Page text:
Warren Buffett spent years avoiding the tech sector, saying he didn’t want to invest in businesses he didn’t fully understand. That stance has shifted: Buffett’s investment firm, Berkshire Hathaway, has its largest holding these days in Apple. Now Berkshire Hathaway has bought a $4 billion stake in the Taiwan Semiconductor Manufacturing Co. (TSMC), the world’s leading chipmaker – and a company at the centre of a tech supremacy battle between the US and China. TSMC’s shares rose by 9 per cent on the news, after hitting a two-year low last month due to falling chip demand.
TECHNOLOGY AI, SCIENCE AND NEW THINGS
The human blip
“Where are they?” demanded Nobel physicist Enrico Fermi in 1960, wondering why the human race had not yet found alien life in such a vast universe full of potentially habitable planets. Scientists have suggested a reason: that intelligent life tends to wipe itself out before finding other forms of intelligent life – and humans could be next. Nuclear war, pandemics and artificial intelligence are among the potential dangers listed by Dr Jonathan Jiang, an astrophysicist at California Institute of Technology, and four colleagues in a discussion paper that has not yet been peer-reviewed. It draws on the Great Filter theory, first proposed in 1996 by the economist Robin Hanson.
Our planet CLIMATE AND geopolitics
Brazil, the Democratic Republic of Congo and Indonesia host over half the world’s rainforests. They’ve now pledged to work together to create a “funding mechanism” to save them. Translation: they will join forces to increase pressure on rich countries to pay them not to cut down trees. Brazil’s president-elect, Luiz Inácio Lula da Silva, is speaking at Cop27 tomorrow after pledging to end deforestation in the Amazon, which hit a 15-year high under president Jair Bolsonaro. This is easier said than done – Brazil recently elected the most conservative Congress for decades, with Bolsonaro’s party dominant in both houses. The same can be said of the new alliance’s agreement, which has no firm funding behind it. But, following Bolsonaro’s defeat in last month’s presidential election, large sums offered and then withdrawn by Norway are back on the table.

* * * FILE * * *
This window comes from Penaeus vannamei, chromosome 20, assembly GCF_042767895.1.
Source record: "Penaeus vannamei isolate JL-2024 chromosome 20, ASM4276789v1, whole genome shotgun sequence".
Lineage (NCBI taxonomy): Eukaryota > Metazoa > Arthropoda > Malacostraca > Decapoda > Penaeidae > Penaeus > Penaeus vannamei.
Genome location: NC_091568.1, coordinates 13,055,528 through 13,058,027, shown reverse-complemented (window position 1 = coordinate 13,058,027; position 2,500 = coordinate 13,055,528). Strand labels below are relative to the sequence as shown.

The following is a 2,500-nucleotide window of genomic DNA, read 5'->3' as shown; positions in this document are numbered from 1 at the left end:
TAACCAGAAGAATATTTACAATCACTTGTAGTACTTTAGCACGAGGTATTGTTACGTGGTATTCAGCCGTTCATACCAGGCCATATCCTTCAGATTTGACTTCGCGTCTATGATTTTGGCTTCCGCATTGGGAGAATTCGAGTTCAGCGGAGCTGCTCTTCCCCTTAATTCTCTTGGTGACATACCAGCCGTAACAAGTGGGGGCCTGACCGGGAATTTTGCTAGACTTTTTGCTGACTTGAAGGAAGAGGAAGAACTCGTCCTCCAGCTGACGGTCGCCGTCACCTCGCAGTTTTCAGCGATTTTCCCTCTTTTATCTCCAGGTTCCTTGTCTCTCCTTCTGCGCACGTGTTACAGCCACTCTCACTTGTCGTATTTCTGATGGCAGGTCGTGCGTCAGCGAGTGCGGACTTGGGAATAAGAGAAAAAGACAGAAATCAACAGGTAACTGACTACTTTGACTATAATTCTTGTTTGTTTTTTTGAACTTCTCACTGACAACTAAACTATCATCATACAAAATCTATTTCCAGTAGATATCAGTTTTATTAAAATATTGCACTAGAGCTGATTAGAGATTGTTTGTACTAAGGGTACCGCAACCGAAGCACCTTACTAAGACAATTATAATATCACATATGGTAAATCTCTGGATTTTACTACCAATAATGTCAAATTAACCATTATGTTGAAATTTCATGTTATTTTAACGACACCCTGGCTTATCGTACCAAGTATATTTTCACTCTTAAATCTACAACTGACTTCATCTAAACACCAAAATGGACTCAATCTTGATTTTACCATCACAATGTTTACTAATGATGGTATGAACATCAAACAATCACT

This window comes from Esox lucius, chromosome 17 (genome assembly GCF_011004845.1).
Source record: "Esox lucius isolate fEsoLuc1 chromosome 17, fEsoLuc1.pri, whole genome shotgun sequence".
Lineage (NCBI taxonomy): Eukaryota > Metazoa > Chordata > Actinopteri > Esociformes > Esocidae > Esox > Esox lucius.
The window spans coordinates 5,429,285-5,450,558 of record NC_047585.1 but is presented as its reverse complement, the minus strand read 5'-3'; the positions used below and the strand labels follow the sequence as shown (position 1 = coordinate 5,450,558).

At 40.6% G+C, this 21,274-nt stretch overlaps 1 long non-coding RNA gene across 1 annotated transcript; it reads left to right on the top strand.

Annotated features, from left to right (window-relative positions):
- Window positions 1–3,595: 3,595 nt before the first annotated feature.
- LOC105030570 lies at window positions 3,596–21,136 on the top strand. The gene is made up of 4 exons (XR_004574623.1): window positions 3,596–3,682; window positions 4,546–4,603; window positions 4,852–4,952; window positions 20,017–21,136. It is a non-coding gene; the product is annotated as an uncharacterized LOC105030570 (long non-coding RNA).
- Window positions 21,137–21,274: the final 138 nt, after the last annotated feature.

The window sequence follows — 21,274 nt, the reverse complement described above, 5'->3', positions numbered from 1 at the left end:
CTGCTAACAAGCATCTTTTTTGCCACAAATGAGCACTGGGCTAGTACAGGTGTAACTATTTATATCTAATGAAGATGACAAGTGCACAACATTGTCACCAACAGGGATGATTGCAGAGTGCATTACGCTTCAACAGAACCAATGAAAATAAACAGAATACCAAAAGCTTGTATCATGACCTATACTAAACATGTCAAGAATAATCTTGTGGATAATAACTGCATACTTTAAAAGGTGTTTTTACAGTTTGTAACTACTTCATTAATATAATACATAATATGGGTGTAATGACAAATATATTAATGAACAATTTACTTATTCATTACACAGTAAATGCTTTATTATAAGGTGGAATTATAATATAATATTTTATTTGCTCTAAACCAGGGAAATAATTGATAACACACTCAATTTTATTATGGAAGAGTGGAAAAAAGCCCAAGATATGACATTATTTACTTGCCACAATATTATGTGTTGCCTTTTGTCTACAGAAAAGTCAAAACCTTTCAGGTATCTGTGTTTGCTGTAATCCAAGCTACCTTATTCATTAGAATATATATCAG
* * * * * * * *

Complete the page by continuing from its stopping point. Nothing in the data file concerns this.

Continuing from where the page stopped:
The 100-year life health, education AND GOVERNMENT
The High Court in Cardiff will hear a legal challenge from campaigners in Wales today over mandatory relationships and sexuality education (RSE) in schools. Claimants from the Public Child Protection Group representing more than 5,000 parents and grandparents say that the new RSE code, in place across the curriculum since September, means children from age 3 will be taught about gender ideology and exposed to material that would overly sexualise children. They also complain that parents are unable to remove children from RSE, as was previously possible. Wales’s education minister said this summer that the group’s claims could risk “real damage” to younger children’s education and that they would “absolutely not be taught about romantic or sexual relationships”. To do otherwise, he said, would be prohibited by the code. A previous attempt by campaigners to stop mandatory RSE in Wales was blocked in August.
CULTURE soCIETY, IDENTITY AND BELONGING
Ukraine’s president offered a concise rebuke to the G20 for inviting Vladimir Putin to its Bali summit, by calling it the G19. Zelensky’s three-bit argument is unassailable. Russia has no more right to a seat at the G20 now than it did after invading Georgia at the G8 – which shrank promptly back to the G7. Joko Widodo, Indonesia’s president, should never have invited Putin. It was an extraordinary and probably ill-judged courtesy on the part of the G19 to sit and listen to Putin’s foreign minister, Sergei Lavrov, repeat the Kremlin’s delusional rationale for the war yesterday, but at least he sat and listened to other countries’ condemnations, including the UK’s. On which, a side note: Rishi Sunak wrote a bizarre mini-oped for yesterday’s Telegraph chiding Putin for not showing up in Bali. He was never welcome there.
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Additional reporting by Phoebe Davis and Jessica Winch.
Photographs Getty Images, NASA, ESA, CSA, STScI, Webb ERO Production Team
in the tortoise app today
In the last episode, the team finally hears from a man they’ve been chasing for months. And they return to Maine, to tell Christopher’s parents what they have discovered